More baby goats in the Aravis

<Baby goats in spring at Les Confins, La Clusaz, French Alps>

<Close-up of a happy La Clusaz goat brushing her face>I recently wrote about the lovely baby goats I got to feed and pat at the refuge near Thônes called Le Ferme des Vônezins. The ones pictured here are different goats in a very accessible place, and I’m surprised that I haven’t written about this before, given the photo on my ‘About me‘ page features goats from the same farm.

The goat farm at the very end of the Les Confins area of La Clusaz is open all year ’round. In winter, the goats are kept in a big shed with barn doors that are only closed at night and during the coldest weather. Most days, you can stand by the barn doors and the goats will come to the barrier for a pat. The adult goat pictured in the photo was attracted to the brush on her side of the barrier, and she enjoyed scratching for about five minutes while we patted her and watched the antics of the others. They’re entertaining to watch and the farm is one of my favourite places in winter in La Clusaz.

In spring, summer and autumn, the goats graze in the fields higher above the farm. You can walk through the fields with them. Most of them are shy without the security of the barn, but if you’re calm enough, one or two might come over to say hello. Best of all, those green collars tell you the goat’s name.

At the start of spring, when there’s still too much snow on the grass, the goats start producing baby goats. The newborns have a special pen where they can play together. The pen is accessible to visitors who can experience the feeling of a baby goat sucking their finger, and the goats being generally adorable, as pictured in the top photo.

When visitors have had their fill of watching the goats, they can buy cheese at the shop next door. There’s a choice of ridiculously stinky cheeses that I would never attempt to eat right down to fresh goat’s cheese, covered with herbs or spices, which tastes as inoffensive as cream cheese.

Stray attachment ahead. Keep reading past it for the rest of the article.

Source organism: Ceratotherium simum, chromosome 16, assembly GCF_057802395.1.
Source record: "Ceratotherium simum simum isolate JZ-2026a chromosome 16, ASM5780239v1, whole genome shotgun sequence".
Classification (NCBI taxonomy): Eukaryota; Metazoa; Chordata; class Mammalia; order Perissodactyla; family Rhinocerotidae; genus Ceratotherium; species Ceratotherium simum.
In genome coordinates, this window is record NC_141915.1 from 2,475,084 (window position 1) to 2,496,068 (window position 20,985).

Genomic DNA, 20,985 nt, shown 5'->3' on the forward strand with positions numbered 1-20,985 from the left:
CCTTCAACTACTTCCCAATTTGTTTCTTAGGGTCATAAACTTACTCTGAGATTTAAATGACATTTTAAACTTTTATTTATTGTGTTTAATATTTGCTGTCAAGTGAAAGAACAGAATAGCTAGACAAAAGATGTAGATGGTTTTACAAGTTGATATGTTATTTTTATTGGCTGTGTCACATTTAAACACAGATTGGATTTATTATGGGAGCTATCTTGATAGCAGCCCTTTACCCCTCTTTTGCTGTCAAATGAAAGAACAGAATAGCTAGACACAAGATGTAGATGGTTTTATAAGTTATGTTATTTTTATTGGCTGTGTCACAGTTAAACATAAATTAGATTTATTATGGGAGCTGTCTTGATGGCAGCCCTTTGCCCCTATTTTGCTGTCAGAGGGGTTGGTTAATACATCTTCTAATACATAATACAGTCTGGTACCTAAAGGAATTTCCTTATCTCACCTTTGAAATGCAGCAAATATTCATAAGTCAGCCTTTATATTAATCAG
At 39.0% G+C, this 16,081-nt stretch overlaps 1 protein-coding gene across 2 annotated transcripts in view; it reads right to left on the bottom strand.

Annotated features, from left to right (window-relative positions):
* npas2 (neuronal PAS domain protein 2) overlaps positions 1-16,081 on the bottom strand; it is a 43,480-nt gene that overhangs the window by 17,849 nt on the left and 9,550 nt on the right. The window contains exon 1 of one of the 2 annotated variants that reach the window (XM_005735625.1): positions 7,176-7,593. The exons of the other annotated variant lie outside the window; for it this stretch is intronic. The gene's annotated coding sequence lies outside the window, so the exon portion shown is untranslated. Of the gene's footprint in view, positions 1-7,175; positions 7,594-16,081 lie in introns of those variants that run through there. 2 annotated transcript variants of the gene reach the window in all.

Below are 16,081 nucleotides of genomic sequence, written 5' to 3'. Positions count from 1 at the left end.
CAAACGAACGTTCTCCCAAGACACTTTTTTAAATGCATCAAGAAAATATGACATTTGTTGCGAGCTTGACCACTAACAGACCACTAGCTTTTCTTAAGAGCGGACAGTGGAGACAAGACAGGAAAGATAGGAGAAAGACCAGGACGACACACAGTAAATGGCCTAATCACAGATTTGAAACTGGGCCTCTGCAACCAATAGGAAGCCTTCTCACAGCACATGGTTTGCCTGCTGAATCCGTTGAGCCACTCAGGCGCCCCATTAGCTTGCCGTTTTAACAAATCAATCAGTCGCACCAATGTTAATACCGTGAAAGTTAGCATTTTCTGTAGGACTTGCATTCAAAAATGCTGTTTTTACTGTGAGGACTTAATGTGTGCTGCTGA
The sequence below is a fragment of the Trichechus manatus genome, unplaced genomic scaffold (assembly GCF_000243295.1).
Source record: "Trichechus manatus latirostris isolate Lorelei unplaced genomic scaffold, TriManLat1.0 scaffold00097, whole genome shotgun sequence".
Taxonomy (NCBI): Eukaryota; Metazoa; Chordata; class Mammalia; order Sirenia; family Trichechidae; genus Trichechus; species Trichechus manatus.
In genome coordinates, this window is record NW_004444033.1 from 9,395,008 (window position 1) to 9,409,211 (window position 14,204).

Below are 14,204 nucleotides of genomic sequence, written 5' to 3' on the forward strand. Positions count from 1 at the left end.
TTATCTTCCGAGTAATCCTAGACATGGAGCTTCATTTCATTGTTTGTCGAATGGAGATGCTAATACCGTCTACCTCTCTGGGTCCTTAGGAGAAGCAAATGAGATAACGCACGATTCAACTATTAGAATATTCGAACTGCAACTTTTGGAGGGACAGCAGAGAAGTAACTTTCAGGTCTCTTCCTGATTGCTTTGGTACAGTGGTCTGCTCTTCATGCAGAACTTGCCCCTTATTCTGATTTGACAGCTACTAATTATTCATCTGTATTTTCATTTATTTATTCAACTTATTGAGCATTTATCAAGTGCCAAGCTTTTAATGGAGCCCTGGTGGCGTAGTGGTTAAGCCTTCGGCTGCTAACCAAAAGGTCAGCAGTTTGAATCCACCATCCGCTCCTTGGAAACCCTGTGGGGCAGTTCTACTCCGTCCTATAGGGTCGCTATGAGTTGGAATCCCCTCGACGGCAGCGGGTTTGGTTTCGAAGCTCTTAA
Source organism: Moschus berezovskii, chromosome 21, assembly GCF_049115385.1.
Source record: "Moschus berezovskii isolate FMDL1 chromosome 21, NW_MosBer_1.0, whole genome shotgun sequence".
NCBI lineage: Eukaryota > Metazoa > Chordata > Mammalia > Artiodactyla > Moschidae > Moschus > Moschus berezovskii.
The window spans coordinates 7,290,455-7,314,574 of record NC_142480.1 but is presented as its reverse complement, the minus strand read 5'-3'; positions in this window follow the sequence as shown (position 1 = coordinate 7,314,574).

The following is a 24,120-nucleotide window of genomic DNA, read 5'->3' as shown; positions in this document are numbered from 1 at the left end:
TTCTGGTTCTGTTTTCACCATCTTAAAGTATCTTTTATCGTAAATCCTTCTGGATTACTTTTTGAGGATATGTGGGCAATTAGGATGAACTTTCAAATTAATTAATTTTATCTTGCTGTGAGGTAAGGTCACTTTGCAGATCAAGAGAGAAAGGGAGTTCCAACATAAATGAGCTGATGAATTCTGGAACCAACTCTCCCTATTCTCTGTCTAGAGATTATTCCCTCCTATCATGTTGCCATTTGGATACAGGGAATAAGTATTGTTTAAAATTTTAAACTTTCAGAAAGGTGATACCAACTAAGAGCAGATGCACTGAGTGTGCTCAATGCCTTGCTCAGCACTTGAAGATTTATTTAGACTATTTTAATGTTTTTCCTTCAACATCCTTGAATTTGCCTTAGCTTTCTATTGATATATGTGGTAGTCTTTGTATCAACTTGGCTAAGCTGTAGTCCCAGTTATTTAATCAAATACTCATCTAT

Of all the touristy things available in La Clusaz, this is the most popular with my visitors  (apart from skiing and snowboarding, of course). It’s a crowd-pleaser with kids and adults alike, and in all the years I’ve lived here and taken visitors to the farm, I’ve never been bored. Now, if only I can talk the staff into setting up a goatcam…

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About

I'm a technical author, journalist and writer from Australia who has been living in Europe since 2000 and exploring the world from there. My passions are writing, snow sports and travel.

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5 comments on “More baby goats in the Aravis
  1. Boggart says:

    Quote: ‘It’s a crowd pleaser with kids and adults alike.’

    Intentional or un-intentional pun?

    I think we should be told.

  2. Mandy says:

    Aren’t goats just the cutest little things? They have such expression on their faces and always seem to be laughing at you. The bit about the brush made me chuckle. I managed to tame the wildest, most wilfull cat in the world because she’ll jump through hoops just to get me to brush her with her special kitty brush.

  3. Steph says:

    We’re having a goat free year on our farm. I do like goats – they’re so full of life and mischief – but it gets a bit much at times! However, I kind of miss them…

  4. Wendy says:

    Boggart, hah! Well spotted. That was totally unintentional! Perhaps I should have claimed it though… 🙂

    Mandy, I need that cat. Cats are far better than goats! I’m looking forward to two new furry arrivals in the near future who I will bribe with kitty treats at every opportunity to wrap them around my little finger.

    Steph, after a month away, I could do with a goat in my front yard! Enjoy the year off: does this mean you get flowers in the garden that are not consumed?

  5. Tim Gillett says:

    Our boys are desperate for a miniature goat in the garden. Very cute but I quite like having plants in my back yard. Feel free to send any surplus stinky cheese this way Wendy 🙂

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